Stefan

Cutty Sharp
07-10-2012, 05:23 PM
I prefer single-tone woods as well on wa handles and burls and such for westerns.

Yeah, I can kind of agree. Wa handles are much more about the wood. Westerns are much more a steel/wood construction, and fussy wood is more acceptable because there's more more plain steel visible balance things out.


I appreciate the natural beauty of certain pieces of wood. I have burled redwood and striped koa pieces that are natural and I appreciate their asthetics. I even have a quite large burled redwood coffee table from an artist named Stohan that I met in Monterey. Like this but with a curved glass top specially cut. http://www.zhibit.org/stohans/sculptured-redwood-accessory-tables

I get what you're saying. Wood can be so nice. I think I could go with Koa on a handle, but not burled ... But had a look at the table photos. Mmm... yuck. Kind of interesting, but with all due respect - damn ugly tables! In the small photos, the wood tends to look like someone's shrivelled up roast left too long in the oven - to me at least. ... Wood can be beautiful and interesting, but doesn't mean it's always improved by making it into handles or furniture.


I agree that a lot of things people here rave about are grossly overdone. At one point, I thought even using a piece of burl was over the top. I've since warmed to the idea of using something other than stainless/ebony/horn on handles but I still feel that in many cases, less is more.

Agreed!

So... vote now appears to be: Simple 2 - Burls 0 - Kinda depends 2

Cutty Sharp
07-10-2012, 05:26 PM
My personal preference is for handles with 3 elements, i.e. ferrule-spacer-handle or ferrule-handle-end piece and medium strong contrasts in colors and patterns. I really like the beauty of burl pieces, but in most cases I find the combination of two burls too much unless one of them is on the subtle side.

Hi Stefan. Can you show us a photo or two of examples that demo your tastes?

Birnando
07-10-2012, 05:50 PM
I'm definitely more fond of the simpler designs and woods.
Ho wood or similar for me.
Many of the custom made handles I've seen out there are way to noisy, the wood would be better spent on making a coffee-cup to keep at the hunting lodge deep in the forrest or something.

Deckhand
07-10-2012, 05:52 PM
Lol looking at his new work I have to agree tables don't look as good as ones he did 20 years ago. Mine would be over $5000 by todays prices. Hopefully my wife can help me get a picture up of mine in the next week or so. I agree with Apicius I prefer things like burl or koa, spacer, ebony ferrule. I like the three elements.

la2tokyo
07-10-2012, 06:05 PM
I enjoy seeing all the beautiful custom handles that people are making here in the states, but in Japan, unless you are the best chef the world has ever seen, you would be considered foolish if you walked into a restaurant with something flashy and weren't by far the most skilled chef in the restaurant. I purposefully put the plainest handles I can find on my knives to show humbleness when I am working with other people, and this seems customary in most places I've been in Japan. One of the best chefs I ever met had a mirror-finish honyaki with an ebony and silver handle, and he never used it out in front of a customer because he said he wasn't ready to use a tool like that. He had over thirty years of experience. When you meet people like that, who do better work than you do with cheaper tools, it's embarrassing to have more expensive flashy knives. So, for now, although I invested in some serious steel, all the handles are plain magnolia. If I worked in Western restaurants with Western chefs, I might think differently. The culture here is so different that it's not a big deal for people to be different.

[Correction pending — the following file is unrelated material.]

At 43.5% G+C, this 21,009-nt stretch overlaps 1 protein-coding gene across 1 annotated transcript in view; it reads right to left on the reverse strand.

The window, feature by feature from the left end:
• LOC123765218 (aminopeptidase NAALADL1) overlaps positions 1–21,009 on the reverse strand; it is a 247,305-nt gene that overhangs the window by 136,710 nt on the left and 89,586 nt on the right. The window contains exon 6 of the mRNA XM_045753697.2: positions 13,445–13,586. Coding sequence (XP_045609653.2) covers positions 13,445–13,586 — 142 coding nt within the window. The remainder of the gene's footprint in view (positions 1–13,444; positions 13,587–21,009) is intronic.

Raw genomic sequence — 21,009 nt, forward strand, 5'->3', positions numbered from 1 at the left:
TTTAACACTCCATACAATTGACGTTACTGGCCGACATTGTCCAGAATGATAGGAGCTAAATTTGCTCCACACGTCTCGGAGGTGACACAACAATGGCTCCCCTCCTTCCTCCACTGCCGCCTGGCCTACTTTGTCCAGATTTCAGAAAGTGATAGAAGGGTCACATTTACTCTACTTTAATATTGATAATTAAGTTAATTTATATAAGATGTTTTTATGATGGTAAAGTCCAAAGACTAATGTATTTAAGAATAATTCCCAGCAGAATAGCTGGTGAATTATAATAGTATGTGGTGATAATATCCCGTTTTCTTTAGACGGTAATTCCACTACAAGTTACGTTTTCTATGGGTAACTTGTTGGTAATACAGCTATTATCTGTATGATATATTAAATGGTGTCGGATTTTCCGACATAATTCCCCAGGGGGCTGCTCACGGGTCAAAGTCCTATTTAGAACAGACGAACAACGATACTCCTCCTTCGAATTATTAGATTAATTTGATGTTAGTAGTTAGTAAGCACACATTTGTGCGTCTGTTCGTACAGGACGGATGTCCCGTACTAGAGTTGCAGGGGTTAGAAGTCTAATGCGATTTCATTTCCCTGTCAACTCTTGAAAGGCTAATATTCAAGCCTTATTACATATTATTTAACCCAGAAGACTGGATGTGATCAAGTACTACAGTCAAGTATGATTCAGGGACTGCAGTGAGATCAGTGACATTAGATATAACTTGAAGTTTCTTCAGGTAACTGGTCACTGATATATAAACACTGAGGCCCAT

shankster
07-10-2012, 06:13 PM
Plain and simple for me.Whatever the knife came with,although I am particular to rosewood wa handles....

99Limited
07-10-2012, 06:41 PM
... My personal preference is for handles with 3 elements, i.e. ferrule-spacer-handle or ferrule-handle-end piece and medium strong contrasts in colors and patterns. I really like the beauty of burl pieces, but in most cases I find the combination of two burls too much unless one of them is on the subtle side.

Stefan

+1 I just enjoy the beauty of the various burl woods. Ho wood and magnolia wood are just too plain looking.

Sara@JKI
07-10-2012, 07:00 PM
Plain and simple for me.Whatever the knife came with,although I am particular to rosewood wa handles....

I also like a plain and simple one.... I love Kokutan (ebony) wa handles.....

SpikeC
07-10-2012, 09:05 PM
I like what I like. You like what you like. My taste is the best, because it is my taste.

Tristan
07-10-2012, 09:16 PM
If something is not to my taste, I can only appreciate the craft, but I can't say that I love it or find it awesome.

I do like busier handles, because to me customs and rehandles are about decorating and personalising something that you treasure. The ornate work speaks to me of a more indulgent kind of item. I enjoy the effort the aesthetics and the effort.

I will also be the first to admit that some of my favorite handles ae the ones on the high end suisin and masamoto yanis, with the ferrule, silver spacer, wood, spacer, end cap design.